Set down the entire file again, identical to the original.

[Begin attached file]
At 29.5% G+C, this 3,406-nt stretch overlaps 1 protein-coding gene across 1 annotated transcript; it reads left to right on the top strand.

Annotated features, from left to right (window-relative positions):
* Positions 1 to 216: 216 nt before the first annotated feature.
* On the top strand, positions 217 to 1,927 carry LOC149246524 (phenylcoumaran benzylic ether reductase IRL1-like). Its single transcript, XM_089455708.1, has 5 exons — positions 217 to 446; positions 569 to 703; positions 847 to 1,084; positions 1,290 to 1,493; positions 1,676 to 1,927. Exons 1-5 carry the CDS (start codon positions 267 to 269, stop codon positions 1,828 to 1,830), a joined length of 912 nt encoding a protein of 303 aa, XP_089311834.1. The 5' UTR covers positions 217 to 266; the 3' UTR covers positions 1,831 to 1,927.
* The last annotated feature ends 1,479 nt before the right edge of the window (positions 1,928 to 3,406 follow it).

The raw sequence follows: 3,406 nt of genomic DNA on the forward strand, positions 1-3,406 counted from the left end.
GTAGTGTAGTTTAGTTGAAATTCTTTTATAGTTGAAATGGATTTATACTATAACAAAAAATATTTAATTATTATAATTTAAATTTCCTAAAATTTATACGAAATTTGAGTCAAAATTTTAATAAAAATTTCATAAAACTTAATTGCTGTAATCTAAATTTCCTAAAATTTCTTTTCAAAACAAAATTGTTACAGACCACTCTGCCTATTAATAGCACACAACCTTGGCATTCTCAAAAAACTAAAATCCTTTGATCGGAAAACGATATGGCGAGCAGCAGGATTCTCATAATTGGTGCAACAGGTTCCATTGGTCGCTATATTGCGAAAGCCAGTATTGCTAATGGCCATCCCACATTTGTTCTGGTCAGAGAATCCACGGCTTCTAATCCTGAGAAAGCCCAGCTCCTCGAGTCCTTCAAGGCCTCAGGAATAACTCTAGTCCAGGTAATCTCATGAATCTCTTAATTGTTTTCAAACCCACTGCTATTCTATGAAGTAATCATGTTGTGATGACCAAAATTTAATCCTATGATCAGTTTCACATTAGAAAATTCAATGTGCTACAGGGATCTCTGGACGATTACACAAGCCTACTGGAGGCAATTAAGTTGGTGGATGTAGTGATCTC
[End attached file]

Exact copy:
At 29.5% G+C, this 3,406-nt stretch overlaps 1 protein-coding gene across 1 annotated transcript; it reads left to right on the top strand.

Annotated features, from left to right (window-relative positions):
* Positions 1 to 216: 216 nt before the first annotated feature.
* On the top strand, positions 217 to 1,927 carry LOC149246524 (phenylcoumaran benzylic ether reductase IRL1-like). Its single transcript, XM_089455708.1, has 5 exons — positions 217 to 446; positions 569 to 703; positions 847 to 1,084; positions 1,290 to 1,493; positions 1,676 to 1,927. Exons 1-5 carry the CDS (start codon positions 267 to 269, stop codon positions 1,828 to 1,830), a joined length of 912 nt encoding a protein of 303 aa, XP_089311834.1. The 5' UTR covers positions 217 to 266; the 3' UTR covers positions 1,831 to 1,927.
* The last annotated feature ends 1,479 nt before the right edge of the window (positions 1,928 to 3,406 follow it).

The raw sequence follows: 3,406 nt of genomic DNA on the forward strand, positions 1-3,406 counted from the left end.
GTAGTGTAGTTTAGTTGAAATTCTTTTATAGTTGAAATGGATTTATACTATAACAAAAAATATTTAATTATTATAATTTAAATTTCCTAAAATTTATACGAAATTTGAGTCAAAATTTTAATAAAAATTTCATAAAACTTAATTGCTGTAATCTAAATTTCCTAAAATTTCTTTTCAAAACAAAATTGTTACAGACCACTCTGCCTATTAATAGCACACAACCTTGGCATTCTCAAAAAACTAAAATCCTTTGATCGGAAAACGATATGGCGAGCAGCAGGATTCTCATAATTGGTGCAACAGGTTCCATTGGTCGCTATATTGCGAAAGCCAGTATTGCTAATGGCCATCCCACATTTGTTCTGGTCAGAGAATCCACGGCTTCTAATCCTGAGAAAGCCCAGCTCCTCGAGTCCTTCAAGGCCTCAGGAATAACTCTAGTCCAGGTAATCTCATGAATCTCTTAATTGTTTTCAAACCCACTGCTATTCTATGAAGTAATCATGTTGTGATGACCAAAATTTAATCCTATGATCAGTTTCACATTAGAAAATTCAATGTGCTACAGGGATCTCTGGACGATTACACAAGCCTACTGGAGGCAATTAAGTTGGTGGATGTAGTGATCTC